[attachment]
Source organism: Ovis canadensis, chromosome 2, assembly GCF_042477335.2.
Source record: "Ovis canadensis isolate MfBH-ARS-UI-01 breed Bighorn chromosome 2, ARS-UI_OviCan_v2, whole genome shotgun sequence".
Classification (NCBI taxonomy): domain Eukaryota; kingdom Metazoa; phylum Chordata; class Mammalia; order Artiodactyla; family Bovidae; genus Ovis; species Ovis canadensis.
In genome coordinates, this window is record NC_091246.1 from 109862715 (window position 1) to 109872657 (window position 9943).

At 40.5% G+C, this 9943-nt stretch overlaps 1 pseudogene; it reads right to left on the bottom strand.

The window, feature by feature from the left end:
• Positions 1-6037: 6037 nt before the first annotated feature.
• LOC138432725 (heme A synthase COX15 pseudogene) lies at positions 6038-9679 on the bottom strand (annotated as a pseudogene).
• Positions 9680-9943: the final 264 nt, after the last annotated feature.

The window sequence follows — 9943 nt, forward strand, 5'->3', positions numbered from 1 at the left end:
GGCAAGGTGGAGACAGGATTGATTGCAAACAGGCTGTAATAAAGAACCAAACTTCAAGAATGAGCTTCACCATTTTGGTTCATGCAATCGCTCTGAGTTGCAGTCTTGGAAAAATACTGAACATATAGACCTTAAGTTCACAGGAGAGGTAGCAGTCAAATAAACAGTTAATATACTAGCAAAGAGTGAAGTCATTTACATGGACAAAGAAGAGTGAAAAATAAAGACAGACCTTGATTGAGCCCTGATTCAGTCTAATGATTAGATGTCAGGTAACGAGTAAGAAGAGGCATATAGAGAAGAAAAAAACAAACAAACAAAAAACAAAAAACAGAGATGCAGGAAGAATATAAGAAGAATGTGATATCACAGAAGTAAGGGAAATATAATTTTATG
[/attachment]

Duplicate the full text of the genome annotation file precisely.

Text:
Source organism: Ovis canadensis, chromosome 2, assembly GCF_042477335.2.
Source record: "Ovis canadensis isolate MfBH-ARS-UI-01 breed Bighorn chromosome 2, ARS-UI_OviCan_v2, whole genome shotgun sequence".
Classification (NCBI taxonomy): domain Eukaryota; kingdom Metazoa; phylum Chordata; class Mammalia; order Artiodactyla; family Bovidae; genus Ovis; species Ovis canadensis.
In genome coordinates, this window is record NC_091246.1 from 109862715 (window position 1) to 109872657 (window position 9943).

At 40.5% G+C, this 9943-nt stretch overlaps 1 pseudogene; it reads right to left on the bottom strand.

The window, feature by feature from the left end:
• Positions 1-6037: 6037 nt before the first annotated feature.
• LOC138432725 (heme A synthase COX15 pseudogene) lies at positions 6038-9679 on the bottom strand (annotated as a pseudogene).
• Positions 9680-9943: the final 264 nt, after the last annotated feature.

The window sequence follows — 9943 nt, forward strand, 5'->3', positions numbered from 1 at the left end:
GGCAAGGTGGAGACAGGATTGATTGCAAACAGGCTGTAATAAAGAACCAAACTTCAAGAATGAGCTTCACCATTTTGGTTCATGCAATCGCTCTGAGTTGCAGTCTTGGAAAAATACTGAACATATAGACCTTAAGTTCACAGGAGAGGTAGCAGTCAAATAAACAGTTAATATACTAGCAAAGAGTGAAGTCATTTACATGGACAAAGAAGAGTGAAAAATAAAGACAGACCTTGATTGAGCCCTGATTCAGTCTAATGATTAGATGTCAGGTAACGAGTAAGAAGAGGCATATAGAGAAGAAAAAAACAAACAAACAAAAAACAAAAAACAGAGATGCAGGAAGAATATAAGAAGAATGTGATATCACAGAAGTAAGGGAAATATAATTTTATG